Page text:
Nothing can cause more suffering than trying to make the right decision. This can be especially difficult when trying to figure out what to do when our pet is diagnosed with a serious disease such as cancer.
Then, the options start appearing. Should I have the surgery done? Should I have chemotherapy done? Should I try to go an alternative and natural route? And the hardest, When is it time to let go?
We are blessed as humans to have a wonderful, intellectual mind that is good at solving problems. That is when they are simple problems. The intellectual mind can only deal with what it has experienced and use the memory to recall as to what might be the best route for dealing with choices. Using the intellectual mind for dealing with the difficult choices that I previously mentioned is like using a comic book to figure out quantum physics. It can’t do the job.
The other thing that is often overlooked about making the hard decisions is our inherent desire to control the outcome. Humans, by nature, want to be in control of their lives in an attempt to feel secure. We believe that if we can make our lives stable and predictable then we can sit back and relax and enjoy. Unfortunately, that is not how life works. Life is all about change and will not be denied and the resistance to that change will definitely cause suffering.
If we can’t rely on the intellectual mind for answers and we have this urge to control the outcome when we don’t have the ability to do so, then what can we do to help us through these times? We seek the truth. You know the old saying, “The truth shall set you free.” At least it might ease the suffering.
If you have a pet with cancer and you are trying to determine if surgery or chemotherapy is the best route for my pet, ask yourself the question, “Who am I that wants to find the answer? Am I the one who is really asking the question? Who am I? Am I this body? Am I the source of these negative thoughts and hurtful emotions? If you look closely enough and contemplate these questions, you will realize that there is no you looking for answers. There are just thoughts and feelings appearing. They come and go like clouds passing in a clear sky.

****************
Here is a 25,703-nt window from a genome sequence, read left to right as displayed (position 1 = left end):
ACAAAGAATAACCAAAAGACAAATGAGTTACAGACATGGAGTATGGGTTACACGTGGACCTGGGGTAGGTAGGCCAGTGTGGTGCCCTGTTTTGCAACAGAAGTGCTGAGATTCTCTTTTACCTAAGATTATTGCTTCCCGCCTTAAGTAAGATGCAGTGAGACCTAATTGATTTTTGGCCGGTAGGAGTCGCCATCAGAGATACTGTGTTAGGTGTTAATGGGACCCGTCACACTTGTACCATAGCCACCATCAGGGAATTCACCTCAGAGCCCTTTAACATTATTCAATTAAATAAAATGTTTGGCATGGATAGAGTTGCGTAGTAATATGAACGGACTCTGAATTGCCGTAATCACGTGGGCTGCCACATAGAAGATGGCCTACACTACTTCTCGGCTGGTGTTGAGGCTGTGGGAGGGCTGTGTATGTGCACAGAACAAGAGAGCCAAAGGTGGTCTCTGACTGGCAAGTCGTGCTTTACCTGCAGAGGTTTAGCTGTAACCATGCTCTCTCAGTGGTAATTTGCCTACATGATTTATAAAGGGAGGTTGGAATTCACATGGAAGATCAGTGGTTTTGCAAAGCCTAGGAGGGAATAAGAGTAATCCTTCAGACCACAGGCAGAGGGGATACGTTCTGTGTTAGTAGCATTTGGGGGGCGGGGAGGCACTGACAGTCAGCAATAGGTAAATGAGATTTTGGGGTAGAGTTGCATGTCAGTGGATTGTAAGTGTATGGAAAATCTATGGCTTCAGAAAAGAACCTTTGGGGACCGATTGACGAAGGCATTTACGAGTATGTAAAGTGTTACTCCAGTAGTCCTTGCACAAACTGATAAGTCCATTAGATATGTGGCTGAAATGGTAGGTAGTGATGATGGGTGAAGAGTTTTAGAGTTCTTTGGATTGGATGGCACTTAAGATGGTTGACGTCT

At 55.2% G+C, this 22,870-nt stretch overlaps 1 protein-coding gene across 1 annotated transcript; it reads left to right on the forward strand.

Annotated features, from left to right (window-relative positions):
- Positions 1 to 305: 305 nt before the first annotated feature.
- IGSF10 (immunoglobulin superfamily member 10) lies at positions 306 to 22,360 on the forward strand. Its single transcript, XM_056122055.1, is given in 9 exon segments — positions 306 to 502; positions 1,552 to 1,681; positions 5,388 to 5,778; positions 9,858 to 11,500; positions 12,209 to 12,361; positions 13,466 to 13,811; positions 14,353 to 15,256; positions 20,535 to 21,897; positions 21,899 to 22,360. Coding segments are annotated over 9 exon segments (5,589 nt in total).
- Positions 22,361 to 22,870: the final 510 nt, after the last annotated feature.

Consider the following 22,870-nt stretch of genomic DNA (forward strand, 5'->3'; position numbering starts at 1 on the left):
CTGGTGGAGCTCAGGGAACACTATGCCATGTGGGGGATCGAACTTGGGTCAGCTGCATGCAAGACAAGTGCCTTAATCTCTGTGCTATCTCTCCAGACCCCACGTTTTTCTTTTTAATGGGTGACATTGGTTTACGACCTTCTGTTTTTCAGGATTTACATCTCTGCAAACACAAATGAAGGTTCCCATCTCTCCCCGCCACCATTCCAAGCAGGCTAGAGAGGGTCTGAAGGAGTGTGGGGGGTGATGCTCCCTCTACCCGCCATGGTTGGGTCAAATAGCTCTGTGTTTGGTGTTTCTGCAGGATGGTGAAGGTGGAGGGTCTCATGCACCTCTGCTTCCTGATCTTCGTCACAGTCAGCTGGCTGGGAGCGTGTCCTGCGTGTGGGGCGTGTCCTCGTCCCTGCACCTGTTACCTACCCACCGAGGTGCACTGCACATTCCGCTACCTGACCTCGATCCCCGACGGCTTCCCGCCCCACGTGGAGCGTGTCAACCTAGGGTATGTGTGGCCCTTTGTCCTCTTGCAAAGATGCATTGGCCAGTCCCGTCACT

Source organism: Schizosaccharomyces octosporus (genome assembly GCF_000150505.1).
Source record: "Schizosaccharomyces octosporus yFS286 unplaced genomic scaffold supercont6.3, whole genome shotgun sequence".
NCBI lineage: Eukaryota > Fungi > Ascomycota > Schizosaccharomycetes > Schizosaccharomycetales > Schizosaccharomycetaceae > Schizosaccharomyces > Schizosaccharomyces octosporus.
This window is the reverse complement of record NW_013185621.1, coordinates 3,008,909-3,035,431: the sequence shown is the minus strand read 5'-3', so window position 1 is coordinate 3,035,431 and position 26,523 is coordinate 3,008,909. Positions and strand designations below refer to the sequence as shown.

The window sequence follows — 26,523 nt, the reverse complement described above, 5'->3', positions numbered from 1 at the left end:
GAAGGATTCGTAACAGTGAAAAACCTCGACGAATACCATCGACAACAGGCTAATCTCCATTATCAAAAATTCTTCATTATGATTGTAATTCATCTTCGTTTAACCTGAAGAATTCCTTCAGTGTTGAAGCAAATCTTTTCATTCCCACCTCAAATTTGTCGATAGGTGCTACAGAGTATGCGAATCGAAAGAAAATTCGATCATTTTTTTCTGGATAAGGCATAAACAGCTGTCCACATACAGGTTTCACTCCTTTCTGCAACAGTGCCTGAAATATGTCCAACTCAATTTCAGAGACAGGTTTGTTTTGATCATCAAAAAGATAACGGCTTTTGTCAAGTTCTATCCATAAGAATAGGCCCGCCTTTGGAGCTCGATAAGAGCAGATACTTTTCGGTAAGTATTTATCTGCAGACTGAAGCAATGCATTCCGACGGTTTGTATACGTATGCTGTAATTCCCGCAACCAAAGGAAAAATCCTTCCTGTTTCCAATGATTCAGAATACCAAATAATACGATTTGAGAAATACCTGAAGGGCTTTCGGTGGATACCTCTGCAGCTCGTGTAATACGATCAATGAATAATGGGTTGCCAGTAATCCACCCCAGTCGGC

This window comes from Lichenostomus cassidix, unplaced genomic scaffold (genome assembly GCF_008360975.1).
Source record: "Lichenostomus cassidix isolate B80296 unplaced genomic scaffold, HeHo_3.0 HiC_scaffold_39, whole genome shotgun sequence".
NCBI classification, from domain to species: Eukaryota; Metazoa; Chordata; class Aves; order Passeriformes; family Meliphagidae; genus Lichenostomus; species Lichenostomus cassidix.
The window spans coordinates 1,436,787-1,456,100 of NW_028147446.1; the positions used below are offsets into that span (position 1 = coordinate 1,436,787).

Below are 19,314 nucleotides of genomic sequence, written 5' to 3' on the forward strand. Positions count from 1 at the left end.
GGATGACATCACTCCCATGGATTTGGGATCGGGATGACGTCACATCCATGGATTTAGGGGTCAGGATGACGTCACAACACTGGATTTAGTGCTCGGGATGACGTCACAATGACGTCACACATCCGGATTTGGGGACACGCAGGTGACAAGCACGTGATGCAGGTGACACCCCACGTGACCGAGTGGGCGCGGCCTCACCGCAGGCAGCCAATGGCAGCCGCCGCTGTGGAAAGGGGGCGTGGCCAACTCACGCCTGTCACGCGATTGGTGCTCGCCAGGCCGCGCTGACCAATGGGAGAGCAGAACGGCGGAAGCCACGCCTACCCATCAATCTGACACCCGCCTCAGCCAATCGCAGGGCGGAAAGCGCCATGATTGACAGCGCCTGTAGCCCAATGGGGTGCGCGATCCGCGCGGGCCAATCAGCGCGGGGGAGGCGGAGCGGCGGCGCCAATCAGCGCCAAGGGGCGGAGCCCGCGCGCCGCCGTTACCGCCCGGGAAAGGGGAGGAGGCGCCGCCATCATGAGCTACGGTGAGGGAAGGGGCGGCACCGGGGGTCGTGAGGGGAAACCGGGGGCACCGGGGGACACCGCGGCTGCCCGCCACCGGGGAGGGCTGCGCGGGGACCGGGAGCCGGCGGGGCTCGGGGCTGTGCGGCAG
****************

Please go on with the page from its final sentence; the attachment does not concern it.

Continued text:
Have you ever been to a county fair? They have this carnival ride where the children get into little boats that float on the water. Each boat has a little steering wheel so that the child can drive the boat. When the boat starts moving and comes to the bend, the child reacts and turns the steering wheel to compensate for the bend and the boat turns according to her desire. She is joyful and happy and feels in control. But, is she in control? Below the water’s surface you will find that the boat has a wheel that is guided by a rail so that the boat makes the adjustments, not the child turning the steering wheel.
The truth is that this is exactly what is going on when you are attempting to turn the steering wheel, trying to make the hard decisions. In truth, the answers will be given to you and move you to make a choice. Like the child, we enjoy taking credit for the decision and action.
There was a research project done at a university where they put a person in front of a computer. The individual was attached to a machine that could detect emotions and reactions. The computer would randomly display pictures rapidly. A picture might be of a beautiful scenic and the next might be of a horrible car accident. When they looked at the instruments readings, they realized that the emotional reaction started before the picture appeared on the computer. The reaction was not from the individual, but something else and the body/mind took credit for it.
Another example happened during the 9-11 tragedy. Throughout the US, there are machines that are placed strategically that monitor collective energy of the people. They use the machines to research how emotions, thoughts at a collective level affect the environment. Just before the 9-11 tragedy, the machines registered a severe collective emotional response. The pertinent fact is that is happened BEFORE the event, and not after.
How does all of this apply to making the hard decisions dealing with our pet’s illness? Even though it feels like we are making the choices, in truth, we are not. Our intellectual mind will fret and fret over the options, but the choice will happen on its own, no matter how much research and stress and suffering you add to the event. It seems like we are waffling between this choice and that choice and then we make a decision. What happens is that our mind waffles and then in the present moment, action happens to make the choice and then our mind convinces us that we made the choice.
This information that directs our choices is from our higher selves. We are deeply aware that we are more than just this body. Our higher selves are at the same level of consciousness that our pet’s higher selves exist. They are aware of the desires and needs of each other. This awareness is passed down to and through us and we act on that awareness. It is not a conscious act, but a conscious reaction after the decision has been make.
It may be hard for you to accept this because the personal mind wants to take responsibility for our choices and decisions as it gives it strength and gains our attention. When we align ourselves with this truth, we don’t pay as much attention to the indecisive mind and we allow the decision to come to us without resistance. The suffering is diminished and a sense of allowance develops. When that arises, there is no second guessing, no guilt, no questioning our decisions, only allowance.